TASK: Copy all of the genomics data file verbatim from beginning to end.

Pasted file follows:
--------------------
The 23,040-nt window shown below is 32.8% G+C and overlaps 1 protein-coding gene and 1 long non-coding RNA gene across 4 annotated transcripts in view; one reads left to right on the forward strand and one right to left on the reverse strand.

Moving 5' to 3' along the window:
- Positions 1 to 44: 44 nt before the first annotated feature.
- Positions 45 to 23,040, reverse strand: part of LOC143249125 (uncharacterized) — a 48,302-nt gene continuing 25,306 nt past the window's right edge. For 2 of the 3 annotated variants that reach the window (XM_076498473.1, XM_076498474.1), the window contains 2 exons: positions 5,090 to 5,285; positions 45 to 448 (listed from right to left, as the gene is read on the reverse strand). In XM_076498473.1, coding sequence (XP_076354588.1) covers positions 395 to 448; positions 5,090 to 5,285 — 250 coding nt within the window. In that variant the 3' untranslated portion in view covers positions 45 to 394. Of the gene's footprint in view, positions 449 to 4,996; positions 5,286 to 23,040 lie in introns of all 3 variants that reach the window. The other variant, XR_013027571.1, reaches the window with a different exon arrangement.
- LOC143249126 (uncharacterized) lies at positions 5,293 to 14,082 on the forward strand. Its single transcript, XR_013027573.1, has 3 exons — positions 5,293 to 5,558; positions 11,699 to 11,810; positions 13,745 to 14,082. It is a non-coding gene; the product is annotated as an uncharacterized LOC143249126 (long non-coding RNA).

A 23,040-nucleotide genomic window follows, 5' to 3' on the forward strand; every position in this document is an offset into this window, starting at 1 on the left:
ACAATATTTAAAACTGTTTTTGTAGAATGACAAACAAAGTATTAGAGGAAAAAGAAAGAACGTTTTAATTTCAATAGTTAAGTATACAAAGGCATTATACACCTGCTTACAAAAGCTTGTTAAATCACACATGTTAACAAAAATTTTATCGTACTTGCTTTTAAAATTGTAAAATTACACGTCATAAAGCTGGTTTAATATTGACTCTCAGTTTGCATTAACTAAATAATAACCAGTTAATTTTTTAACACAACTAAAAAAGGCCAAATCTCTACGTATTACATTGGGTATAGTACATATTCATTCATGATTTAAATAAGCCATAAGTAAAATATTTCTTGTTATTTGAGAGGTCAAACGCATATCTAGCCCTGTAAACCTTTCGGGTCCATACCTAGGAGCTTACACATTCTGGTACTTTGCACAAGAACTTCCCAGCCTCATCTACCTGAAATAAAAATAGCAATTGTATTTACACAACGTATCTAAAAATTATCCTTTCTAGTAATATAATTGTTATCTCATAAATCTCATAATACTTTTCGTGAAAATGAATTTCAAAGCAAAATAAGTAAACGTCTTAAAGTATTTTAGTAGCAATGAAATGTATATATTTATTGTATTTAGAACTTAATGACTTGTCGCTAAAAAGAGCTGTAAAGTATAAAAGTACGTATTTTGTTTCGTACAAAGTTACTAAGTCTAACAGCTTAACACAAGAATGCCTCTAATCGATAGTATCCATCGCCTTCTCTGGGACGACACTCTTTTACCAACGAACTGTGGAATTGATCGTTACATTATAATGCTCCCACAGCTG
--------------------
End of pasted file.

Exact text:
The 23,040-nt window shown below is 32.8% G+C and overlaps 1 protein-coding gene and 1 long non-coding RNA gene across 4 annotated transcripts in view; one reads left to right on the forward strand and one right to left on the reverse strand.

Moving 5' to 3' along the window:
- Positions 1 to 44: 44 nt before the first annotated feature.
- Positions 45 to 23,040, reverse strand: part of LOC143249125 (uncharacterized) — a 48,302-nt gene continuing 25,306 nt past the window's right edge. For 2 of the 3 annotated variants that reach the window (XM_076498473.1, XM_076498474.1), the window contains 2 exons: positions 5,090 to 5,285; positions 45 to 448 (listed from right to left, as the gene is read on the reverse strand). In XM_076498473.1, coding sequence (XP_076354588.1) covers positions 395 to 448; positions 5,090 to 5,285 — 250 coding nt within the window. In that variant the 3' untranslated portion in view covers positions 45 to 394. Of the gene's footprint in view, positions 449 to 4,996; positions 5,286 to 23,040 lie in introns of all 3 variants that reach the window. The other variant, XR_013027571.1, reaches the window with a different exon arrangement.
- LOC143249126 (uncharacterized) lies at positions 5,293 to 14,082 on the forward strand. Its single transcript, XR_013027573.1, has 3 exons — positions 5,293 to 5,558; positions 11,699 to 11,810; positions 13,745 to 14,082. It is a non-coding gene; the product is annotated as an uncharacterized LOC143249126 (long non-coding RNA).

A 23,040-nucleotide genomic window follows, 5' to 3' on the forward strand; every position in this document is an offset into this window, starting at 1 on the left:
ACAATATTTAAAACTGTTTTTGTAGAATGACAAACAAAGTATTAGAGGAAAAAGAAAGAACGTTTTAATTTCAATAGTTAAGTATACAAAGGCATTATACACCTGCTTACAAAAGCTTGTTAAATCACACATGTTAACAAAAATTTTATCGTACTTGCTTTTAAAATTGTAAAATTACACGTCATAAAGCTGGTTTAATATTGACTCTCAGTTTGCATTAACTAAATAATAACCAGTTAATTTTTTAACACAACTAAAAAAGGCCAAATCTCTACGTATTACATTGGGTATAGTACATATTCATTCATGATTTAAATAAGCCATAAGTAAAATATTTCTTGTTATTTGAGAGGTCAAACGCATATCTAGCCCTGTAAACCTTTCGGGTCCATACCTAGGAGCTTACACATTCTGGTACTTTGCACAAGAACTTCCCAGCCTCATCTACCTGAAATAAAAATAGCAATTGTATTTACACAACGTATCTAAAAATTATCCTTTCTAGTAATATAATTGTTATCTCATAAATCTCATAATACTTTTCGTGAAAATGAATTTCAAAGCAAAATAAGTAAACGTCTTAAAGTATTTTAGTAGCAATGAAATGTATATATTTATTGTATTTAGAACTTAATGACTTGTCGCTAAAAAGAGCTGTAAAGTATAAAAGTACGTATTTTGTTTCGTACAAAGTTACTAAGTCTAACAGCTTAACACAAGAATGCCTCTAATCGATAGTATCCATCGCCTTCTCTGGGACGACACTCTTTTACCAACGAACTGTGGAATTGATCGTTACATTATAATGCTCCCACAGCTG